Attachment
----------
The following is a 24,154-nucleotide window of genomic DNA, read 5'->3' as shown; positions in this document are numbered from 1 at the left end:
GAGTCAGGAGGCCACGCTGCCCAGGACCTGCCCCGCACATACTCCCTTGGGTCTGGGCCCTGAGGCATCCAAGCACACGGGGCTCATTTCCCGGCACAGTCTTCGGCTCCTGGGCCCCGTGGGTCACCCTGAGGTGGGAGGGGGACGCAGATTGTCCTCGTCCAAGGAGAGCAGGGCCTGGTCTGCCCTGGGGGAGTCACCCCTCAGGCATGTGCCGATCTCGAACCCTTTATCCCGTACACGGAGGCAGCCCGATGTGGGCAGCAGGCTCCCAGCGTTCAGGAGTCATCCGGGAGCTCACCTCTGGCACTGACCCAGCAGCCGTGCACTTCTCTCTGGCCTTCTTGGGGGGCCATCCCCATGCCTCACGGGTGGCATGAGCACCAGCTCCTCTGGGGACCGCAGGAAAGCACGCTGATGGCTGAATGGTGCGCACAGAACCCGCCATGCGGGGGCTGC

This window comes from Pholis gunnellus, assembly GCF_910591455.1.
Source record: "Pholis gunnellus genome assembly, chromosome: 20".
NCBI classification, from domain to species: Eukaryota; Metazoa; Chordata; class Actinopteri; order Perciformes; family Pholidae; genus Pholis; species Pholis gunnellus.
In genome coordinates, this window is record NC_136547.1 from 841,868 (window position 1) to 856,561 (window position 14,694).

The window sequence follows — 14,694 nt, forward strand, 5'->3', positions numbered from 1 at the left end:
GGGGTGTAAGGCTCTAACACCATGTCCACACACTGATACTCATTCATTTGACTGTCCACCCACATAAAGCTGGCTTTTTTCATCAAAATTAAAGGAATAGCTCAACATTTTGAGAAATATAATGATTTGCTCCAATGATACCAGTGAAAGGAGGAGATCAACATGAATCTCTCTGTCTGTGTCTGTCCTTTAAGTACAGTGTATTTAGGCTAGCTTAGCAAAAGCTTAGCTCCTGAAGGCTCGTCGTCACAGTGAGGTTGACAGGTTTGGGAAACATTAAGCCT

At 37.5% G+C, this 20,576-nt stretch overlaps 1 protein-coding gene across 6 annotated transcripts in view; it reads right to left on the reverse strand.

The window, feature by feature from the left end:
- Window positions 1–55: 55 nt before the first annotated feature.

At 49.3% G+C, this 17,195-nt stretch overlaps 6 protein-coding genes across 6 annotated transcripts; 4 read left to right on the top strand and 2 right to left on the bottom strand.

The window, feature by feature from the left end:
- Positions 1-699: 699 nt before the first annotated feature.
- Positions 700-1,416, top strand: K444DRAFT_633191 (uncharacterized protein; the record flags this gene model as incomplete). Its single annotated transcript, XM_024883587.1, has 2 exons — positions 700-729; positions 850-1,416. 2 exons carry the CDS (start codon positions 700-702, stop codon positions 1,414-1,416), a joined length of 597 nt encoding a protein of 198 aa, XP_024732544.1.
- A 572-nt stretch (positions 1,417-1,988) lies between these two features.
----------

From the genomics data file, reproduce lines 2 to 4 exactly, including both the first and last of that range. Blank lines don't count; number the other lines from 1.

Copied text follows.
GAGTCAGGAGGCCACGCTGCCCAGGACCTGCCCCGCACATACTCCCTTGGGTCTGGGCCCTGAGGCATCCAAGCACACGGGGCTCATTTCCCGGCACAGTCTTCGGCTCCTGGGCCCCGTGGGTCACCCTGAGGTGGGAGGGGGACGCAGATTGTCCTCGTCCAAGGAGAGCAGGGCCTGGTCTGCCCTGGGGGAGTCACCCCTCAGGCATGTGCCGATCTCGAACCCTTTATCCCGTACACGGAGGCAGCCCGATGTGGGCAGCAGGCTCCCAGCGTTCAGGAGTCATCCGGGAGCTCACCTCTGGCACTGACCCAGCAGCCGTGCACTTCTCTCTGGCCTTCTTGGGGGGCCATCCCCATGCCTCACGGGTGGCATGAGCACCAGCTCCTCTGGGGACCGCAGGAAAGCACGCTGATGGCTGAATGGTGCGCACAGAACCCGCCATGCGGGGGCTGC

This window comes from Pholis gunnellus, assembly GCF_910591455.1.
Source record: "Pholis gunnellus genome assembly, chromosome: 20".